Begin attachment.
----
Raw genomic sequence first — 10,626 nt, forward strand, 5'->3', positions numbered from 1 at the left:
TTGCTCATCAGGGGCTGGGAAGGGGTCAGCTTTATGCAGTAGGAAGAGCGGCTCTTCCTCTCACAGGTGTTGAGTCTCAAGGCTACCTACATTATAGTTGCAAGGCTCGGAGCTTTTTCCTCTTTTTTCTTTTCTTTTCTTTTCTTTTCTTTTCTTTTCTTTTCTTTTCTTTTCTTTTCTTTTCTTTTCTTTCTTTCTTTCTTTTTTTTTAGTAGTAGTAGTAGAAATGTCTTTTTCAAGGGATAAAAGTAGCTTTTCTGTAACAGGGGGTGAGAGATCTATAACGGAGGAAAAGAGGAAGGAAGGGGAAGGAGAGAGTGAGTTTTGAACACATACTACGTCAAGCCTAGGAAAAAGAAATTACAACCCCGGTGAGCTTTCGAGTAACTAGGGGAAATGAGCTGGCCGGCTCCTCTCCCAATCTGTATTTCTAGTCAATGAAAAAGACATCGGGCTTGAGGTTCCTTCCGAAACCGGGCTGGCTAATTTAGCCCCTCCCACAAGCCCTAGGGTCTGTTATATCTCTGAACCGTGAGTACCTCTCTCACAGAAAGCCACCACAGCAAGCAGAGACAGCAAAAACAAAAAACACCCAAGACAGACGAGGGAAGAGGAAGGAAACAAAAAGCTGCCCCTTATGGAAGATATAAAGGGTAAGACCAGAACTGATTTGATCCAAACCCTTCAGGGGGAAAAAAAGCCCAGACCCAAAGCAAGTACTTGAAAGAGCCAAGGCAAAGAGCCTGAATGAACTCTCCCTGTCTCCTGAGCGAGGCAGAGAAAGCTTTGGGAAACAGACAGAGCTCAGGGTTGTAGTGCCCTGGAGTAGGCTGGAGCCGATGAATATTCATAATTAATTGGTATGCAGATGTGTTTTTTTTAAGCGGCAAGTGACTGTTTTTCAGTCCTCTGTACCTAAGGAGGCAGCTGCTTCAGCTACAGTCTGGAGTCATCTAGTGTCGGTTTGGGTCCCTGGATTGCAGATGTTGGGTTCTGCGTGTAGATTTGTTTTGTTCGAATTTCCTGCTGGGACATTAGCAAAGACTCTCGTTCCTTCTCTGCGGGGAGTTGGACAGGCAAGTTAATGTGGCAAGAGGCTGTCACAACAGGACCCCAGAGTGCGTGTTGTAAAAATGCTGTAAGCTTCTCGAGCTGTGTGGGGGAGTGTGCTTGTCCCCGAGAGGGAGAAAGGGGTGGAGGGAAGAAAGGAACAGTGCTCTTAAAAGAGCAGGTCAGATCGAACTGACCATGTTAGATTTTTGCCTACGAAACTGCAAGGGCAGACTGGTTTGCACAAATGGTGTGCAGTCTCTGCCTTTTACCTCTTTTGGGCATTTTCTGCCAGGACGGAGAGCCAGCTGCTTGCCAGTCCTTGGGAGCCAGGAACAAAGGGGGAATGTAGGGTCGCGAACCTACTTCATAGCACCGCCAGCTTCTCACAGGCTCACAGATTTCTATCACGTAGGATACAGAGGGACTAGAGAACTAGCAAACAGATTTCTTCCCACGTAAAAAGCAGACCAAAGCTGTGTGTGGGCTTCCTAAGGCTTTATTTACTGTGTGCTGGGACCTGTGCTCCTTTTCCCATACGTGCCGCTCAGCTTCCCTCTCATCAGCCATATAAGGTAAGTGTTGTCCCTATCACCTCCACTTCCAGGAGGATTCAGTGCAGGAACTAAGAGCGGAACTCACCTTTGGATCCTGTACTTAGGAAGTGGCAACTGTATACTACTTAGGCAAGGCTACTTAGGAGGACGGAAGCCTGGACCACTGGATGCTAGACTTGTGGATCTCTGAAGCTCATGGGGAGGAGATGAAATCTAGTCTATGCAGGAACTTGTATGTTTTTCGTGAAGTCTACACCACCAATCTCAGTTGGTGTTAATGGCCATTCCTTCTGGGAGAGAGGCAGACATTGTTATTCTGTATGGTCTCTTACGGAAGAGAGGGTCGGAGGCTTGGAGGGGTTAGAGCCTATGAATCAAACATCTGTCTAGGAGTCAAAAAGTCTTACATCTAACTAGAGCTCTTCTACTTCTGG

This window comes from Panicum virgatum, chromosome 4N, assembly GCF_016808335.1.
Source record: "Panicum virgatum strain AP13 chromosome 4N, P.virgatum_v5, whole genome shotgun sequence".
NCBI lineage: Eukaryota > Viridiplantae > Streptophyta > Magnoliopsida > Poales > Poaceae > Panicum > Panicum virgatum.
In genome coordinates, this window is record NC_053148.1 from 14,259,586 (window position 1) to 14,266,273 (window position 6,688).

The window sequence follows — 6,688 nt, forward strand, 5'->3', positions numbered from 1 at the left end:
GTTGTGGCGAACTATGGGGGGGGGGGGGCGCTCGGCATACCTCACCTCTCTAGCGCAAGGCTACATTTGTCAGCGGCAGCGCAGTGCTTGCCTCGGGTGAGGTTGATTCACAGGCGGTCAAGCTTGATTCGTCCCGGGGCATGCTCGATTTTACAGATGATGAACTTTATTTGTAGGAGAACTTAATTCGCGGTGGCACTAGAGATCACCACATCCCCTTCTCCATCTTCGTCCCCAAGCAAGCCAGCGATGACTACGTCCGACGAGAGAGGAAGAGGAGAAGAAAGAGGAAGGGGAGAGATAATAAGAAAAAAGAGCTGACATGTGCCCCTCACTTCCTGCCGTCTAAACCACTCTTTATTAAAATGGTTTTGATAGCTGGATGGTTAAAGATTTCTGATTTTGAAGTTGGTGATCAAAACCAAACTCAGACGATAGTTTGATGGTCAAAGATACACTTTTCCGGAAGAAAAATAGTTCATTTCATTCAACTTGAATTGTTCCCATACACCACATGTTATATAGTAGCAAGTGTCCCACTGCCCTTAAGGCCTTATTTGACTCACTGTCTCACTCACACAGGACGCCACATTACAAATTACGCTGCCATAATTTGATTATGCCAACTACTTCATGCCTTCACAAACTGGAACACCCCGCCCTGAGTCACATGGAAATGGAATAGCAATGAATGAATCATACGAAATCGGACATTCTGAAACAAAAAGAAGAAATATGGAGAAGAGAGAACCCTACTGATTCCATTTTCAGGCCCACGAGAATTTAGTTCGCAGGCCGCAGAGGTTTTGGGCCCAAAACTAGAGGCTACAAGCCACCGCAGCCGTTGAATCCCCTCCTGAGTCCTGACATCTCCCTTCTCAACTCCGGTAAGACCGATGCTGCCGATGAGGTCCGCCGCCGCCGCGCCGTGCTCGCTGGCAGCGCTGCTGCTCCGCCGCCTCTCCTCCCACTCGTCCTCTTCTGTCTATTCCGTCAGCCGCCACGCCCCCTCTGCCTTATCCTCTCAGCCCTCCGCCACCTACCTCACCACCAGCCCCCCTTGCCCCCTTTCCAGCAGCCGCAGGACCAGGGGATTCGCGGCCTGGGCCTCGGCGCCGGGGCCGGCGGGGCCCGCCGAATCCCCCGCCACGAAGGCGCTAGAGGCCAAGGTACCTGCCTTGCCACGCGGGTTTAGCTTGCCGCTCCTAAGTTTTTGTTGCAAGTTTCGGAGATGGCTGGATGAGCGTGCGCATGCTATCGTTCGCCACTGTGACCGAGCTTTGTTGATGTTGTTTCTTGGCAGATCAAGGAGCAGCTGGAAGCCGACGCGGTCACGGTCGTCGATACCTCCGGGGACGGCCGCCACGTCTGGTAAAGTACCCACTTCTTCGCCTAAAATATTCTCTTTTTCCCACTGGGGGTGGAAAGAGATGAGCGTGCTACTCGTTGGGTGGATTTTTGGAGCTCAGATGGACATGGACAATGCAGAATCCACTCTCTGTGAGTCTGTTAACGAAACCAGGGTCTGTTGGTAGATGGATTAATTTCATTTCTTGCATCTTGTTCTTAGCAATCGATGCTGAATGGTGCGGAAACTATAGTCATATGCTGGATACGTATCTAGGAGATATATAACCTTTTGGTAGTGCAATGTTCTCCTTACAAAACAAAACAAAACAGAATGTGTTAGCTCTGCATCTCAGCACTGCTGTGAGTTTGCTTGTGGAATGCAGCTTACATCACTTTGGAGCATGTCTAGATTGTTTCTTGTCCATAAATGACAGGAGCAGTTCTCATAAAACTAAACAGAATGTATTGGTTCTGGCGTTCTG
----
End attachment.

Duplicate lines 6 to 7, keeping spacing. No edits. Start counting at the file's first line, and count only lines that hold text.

In genome coordinates, this window is record NC_053148.1 from 14,259,586 (window position 1) to 14,266,273 (window position 6,688).

The window sequence follows — 6,688 nt, forward strand, 5'->3', positions numbered from 1 at the left end: